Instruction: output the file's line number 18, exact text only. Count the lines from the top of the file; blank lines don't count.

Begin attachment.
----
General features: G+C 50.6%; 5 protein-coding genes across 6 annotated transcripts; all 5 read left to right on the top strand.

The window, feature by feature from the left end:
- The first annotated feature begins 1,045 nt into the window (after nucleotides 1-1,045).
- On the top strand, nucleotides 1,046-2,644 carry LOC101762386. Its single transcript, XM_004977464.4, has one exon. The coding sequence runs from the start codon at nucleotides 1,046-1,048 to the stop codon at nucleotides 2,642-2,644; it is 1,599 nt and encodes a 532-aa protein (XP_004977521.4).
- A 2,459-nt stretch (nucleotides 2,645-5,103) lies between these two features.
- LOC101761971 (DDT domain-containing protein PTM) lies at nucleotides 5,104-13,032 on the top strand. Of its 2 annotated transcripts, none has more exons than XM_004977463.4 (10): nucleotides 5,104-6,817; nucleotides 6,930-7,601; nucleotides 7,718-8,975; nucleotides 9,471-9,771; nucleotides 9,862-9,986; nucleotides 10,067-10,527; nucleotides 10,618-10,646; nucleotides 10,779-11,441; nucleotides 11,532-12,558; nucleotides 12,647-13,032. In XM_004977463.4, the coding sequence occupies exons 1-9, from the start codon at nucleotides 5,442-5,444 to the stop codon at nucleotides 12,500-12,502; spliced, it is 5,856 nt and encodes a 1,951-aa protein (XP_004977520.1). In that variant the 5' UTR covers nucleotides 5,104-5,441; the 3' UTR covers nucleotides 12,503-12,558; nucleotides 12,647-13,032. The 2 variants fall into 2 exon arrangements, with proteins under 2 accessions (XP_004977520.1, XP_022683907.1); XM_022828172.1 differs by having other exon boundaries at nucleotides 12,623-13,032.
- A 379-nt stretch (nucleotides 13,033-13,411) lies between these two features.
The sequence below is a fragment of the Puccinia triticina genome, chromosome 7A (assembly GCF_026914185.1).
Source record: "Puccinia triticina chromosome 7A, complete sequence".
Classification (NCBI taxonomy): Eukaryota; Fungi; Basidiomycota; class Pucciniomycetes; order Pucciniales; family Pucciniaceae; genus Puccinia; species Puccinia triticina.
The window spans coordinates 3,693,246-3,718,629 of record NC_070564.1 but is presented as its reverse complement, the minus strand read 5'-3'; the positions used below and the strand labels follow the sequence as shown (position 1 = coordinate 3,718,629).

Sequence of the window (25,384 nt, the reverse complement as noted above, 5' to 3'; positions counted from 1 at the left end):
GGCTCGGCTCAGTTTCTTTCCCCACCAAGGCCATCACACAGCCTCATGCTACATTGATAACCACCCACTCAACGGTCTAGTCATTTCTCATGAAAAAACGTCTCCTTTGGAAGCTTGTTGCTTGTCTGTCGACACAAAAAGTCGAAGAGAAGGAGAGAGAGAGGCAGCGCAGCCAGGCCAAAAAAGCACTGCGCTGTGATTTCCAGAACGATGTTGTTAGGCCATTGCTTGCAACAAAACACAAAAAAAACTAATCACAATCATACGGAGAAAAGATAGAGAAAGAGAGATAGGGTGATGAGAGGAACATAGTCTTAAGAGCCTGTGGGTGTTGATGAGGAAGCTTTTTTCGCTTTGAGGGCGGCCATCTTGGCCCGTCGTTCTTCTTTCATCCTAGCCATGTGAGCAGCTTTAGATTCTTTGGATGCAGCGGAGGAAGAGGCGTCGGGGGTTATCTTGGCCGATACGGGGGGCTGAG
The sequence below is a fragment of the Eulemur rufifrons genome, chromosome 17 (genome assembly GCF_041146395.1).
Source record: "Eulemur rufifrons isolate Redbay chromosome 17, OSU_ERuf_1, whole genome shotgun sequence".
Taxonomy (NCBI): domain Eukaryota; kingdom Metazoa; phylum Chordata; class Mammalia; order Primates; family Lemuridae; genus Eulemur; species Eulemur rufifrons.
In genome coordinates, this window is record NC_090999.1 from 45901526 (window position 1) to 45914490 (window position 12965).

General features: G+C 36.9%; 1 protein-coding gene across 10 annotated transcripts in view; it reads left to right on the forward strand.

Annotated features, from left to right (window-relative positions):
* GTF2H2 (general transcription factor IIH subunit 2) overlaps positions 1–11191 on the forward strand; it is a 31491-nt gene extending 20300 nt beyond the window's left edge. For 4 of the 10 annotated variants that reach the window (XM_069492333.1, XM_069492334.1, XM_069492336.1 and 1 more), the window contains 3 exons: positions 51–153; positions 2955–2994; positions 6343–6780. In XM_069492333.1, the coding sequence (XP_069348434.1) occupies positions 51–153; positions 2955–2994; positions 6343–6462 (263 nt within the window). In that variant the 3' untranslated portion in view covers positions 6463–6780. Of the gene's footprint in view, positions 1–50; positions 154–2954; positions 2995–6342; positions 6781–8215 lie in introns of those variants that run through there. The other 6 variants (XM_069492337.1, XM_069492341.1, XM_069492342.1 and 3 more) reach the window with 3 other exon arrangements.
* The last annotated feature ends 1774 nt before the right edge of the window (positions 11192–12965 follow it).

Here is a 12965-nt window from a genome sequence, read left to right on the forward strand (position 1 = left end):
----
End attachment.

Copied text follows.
General features: G+C 36.9%; 1 protein-coding gene across 10 annotated transcripts in view; it reads left to right on the forward strand.